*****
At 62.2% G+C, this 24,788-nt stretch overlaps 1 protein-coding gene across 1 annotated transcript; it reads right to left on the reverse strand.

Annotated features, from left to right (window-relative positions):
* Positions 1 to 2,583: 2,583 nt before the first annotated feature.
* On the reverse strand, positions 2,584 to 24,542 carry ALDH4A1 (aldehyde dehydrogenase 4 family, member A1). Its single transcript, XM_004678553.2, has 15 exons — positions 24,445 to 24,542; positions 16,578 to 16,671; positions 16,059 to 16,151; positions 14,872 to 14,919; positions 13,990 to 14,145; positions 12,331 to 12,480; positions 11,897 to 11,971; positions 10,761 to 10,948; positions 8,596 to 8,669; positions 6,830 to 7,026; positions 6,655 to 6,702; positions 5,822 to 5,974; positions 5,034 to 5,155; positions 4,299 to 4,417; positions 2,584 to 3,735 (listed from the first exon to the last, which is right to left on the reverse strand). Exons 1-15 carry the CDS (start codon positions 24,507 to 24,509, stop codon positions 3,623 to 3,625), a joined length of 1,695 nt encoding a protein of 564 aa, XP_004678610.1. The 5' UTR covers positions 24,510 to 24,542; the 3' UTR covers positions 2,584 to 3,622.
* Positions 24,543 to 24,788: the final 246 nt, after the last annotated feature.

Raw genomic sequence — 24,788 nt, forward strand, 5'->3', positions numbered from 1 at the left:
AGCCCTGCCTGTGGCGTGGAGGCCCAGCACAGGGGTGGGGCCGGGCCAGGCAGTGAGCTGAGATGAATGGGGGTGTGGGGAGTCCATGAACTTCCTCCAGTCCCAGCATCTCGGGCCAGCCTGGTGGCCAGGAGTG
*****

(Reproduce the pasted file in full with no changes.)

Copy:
At 62.2% G+C, this 24,788-nt stretch overlaps 1 protein-coding gene across 1 annotated transcript; it reads right to left on the reverse strand.

Annotated features, from left to right (window-relative positions):
* Positions 1 to 2,583: 2,583 nt before the first annotated feature.
* On the reverse strand, positions 2,584 to 24,542 carry ALDH4A1 (aldehyde dehydrogenase 4 family, member A1). Its single transcript, XM_004678553.2, has 15 exons — positions 24,445 to 24,542; positions 16,578 to 16,671; positions 16,059 to 16,151; positions 14,872 to 14,919; positions 13,990 to 14,145; positions 12,331 to 12,480; positions 11,897 to 11,971; positions 10,761 to 10,948; positions 8,596 to 8,669; positions 6,830 to 7,026; positions 6,655 to 6,702; positions 5,822 to 5,974; positions 5,034 to 5,155; positions 4,299 to 4,417; positions 2,584 to 3,735 (listed from the first exon to the last, which is right to left on the reverse strand). Exons 1-15 carry the CDS (start codon positions 24,507 to 24,509, stop codon positions 3,623 to 3,625), a joined length of 1,695 nt encoding a protein of 564 aa, XP_004678610.1. The 5' UTR covers positions 24,510 to 24,542; the 3' UTR covers positions 2,584 to 3,622.
* Positions 24,543 to 24,788: the final 246 nt, after the last annotated feature.

Raw genomic sequence — 24,788 nt, forward strand, 5'->3', positions numbered from 1 at the left:
AGCCCTGCCTGTGGCGTGGAGGCCCAGCACAGGGGTGGGGCCGGGCCAGGCAGTGAGCTGAGATGAATGGGGGTGTGGGGAGTCCATGAACTTCCTCCAGTCCCAGCATCTCGGGCCAGCCTGGTGGCCAGGAGTG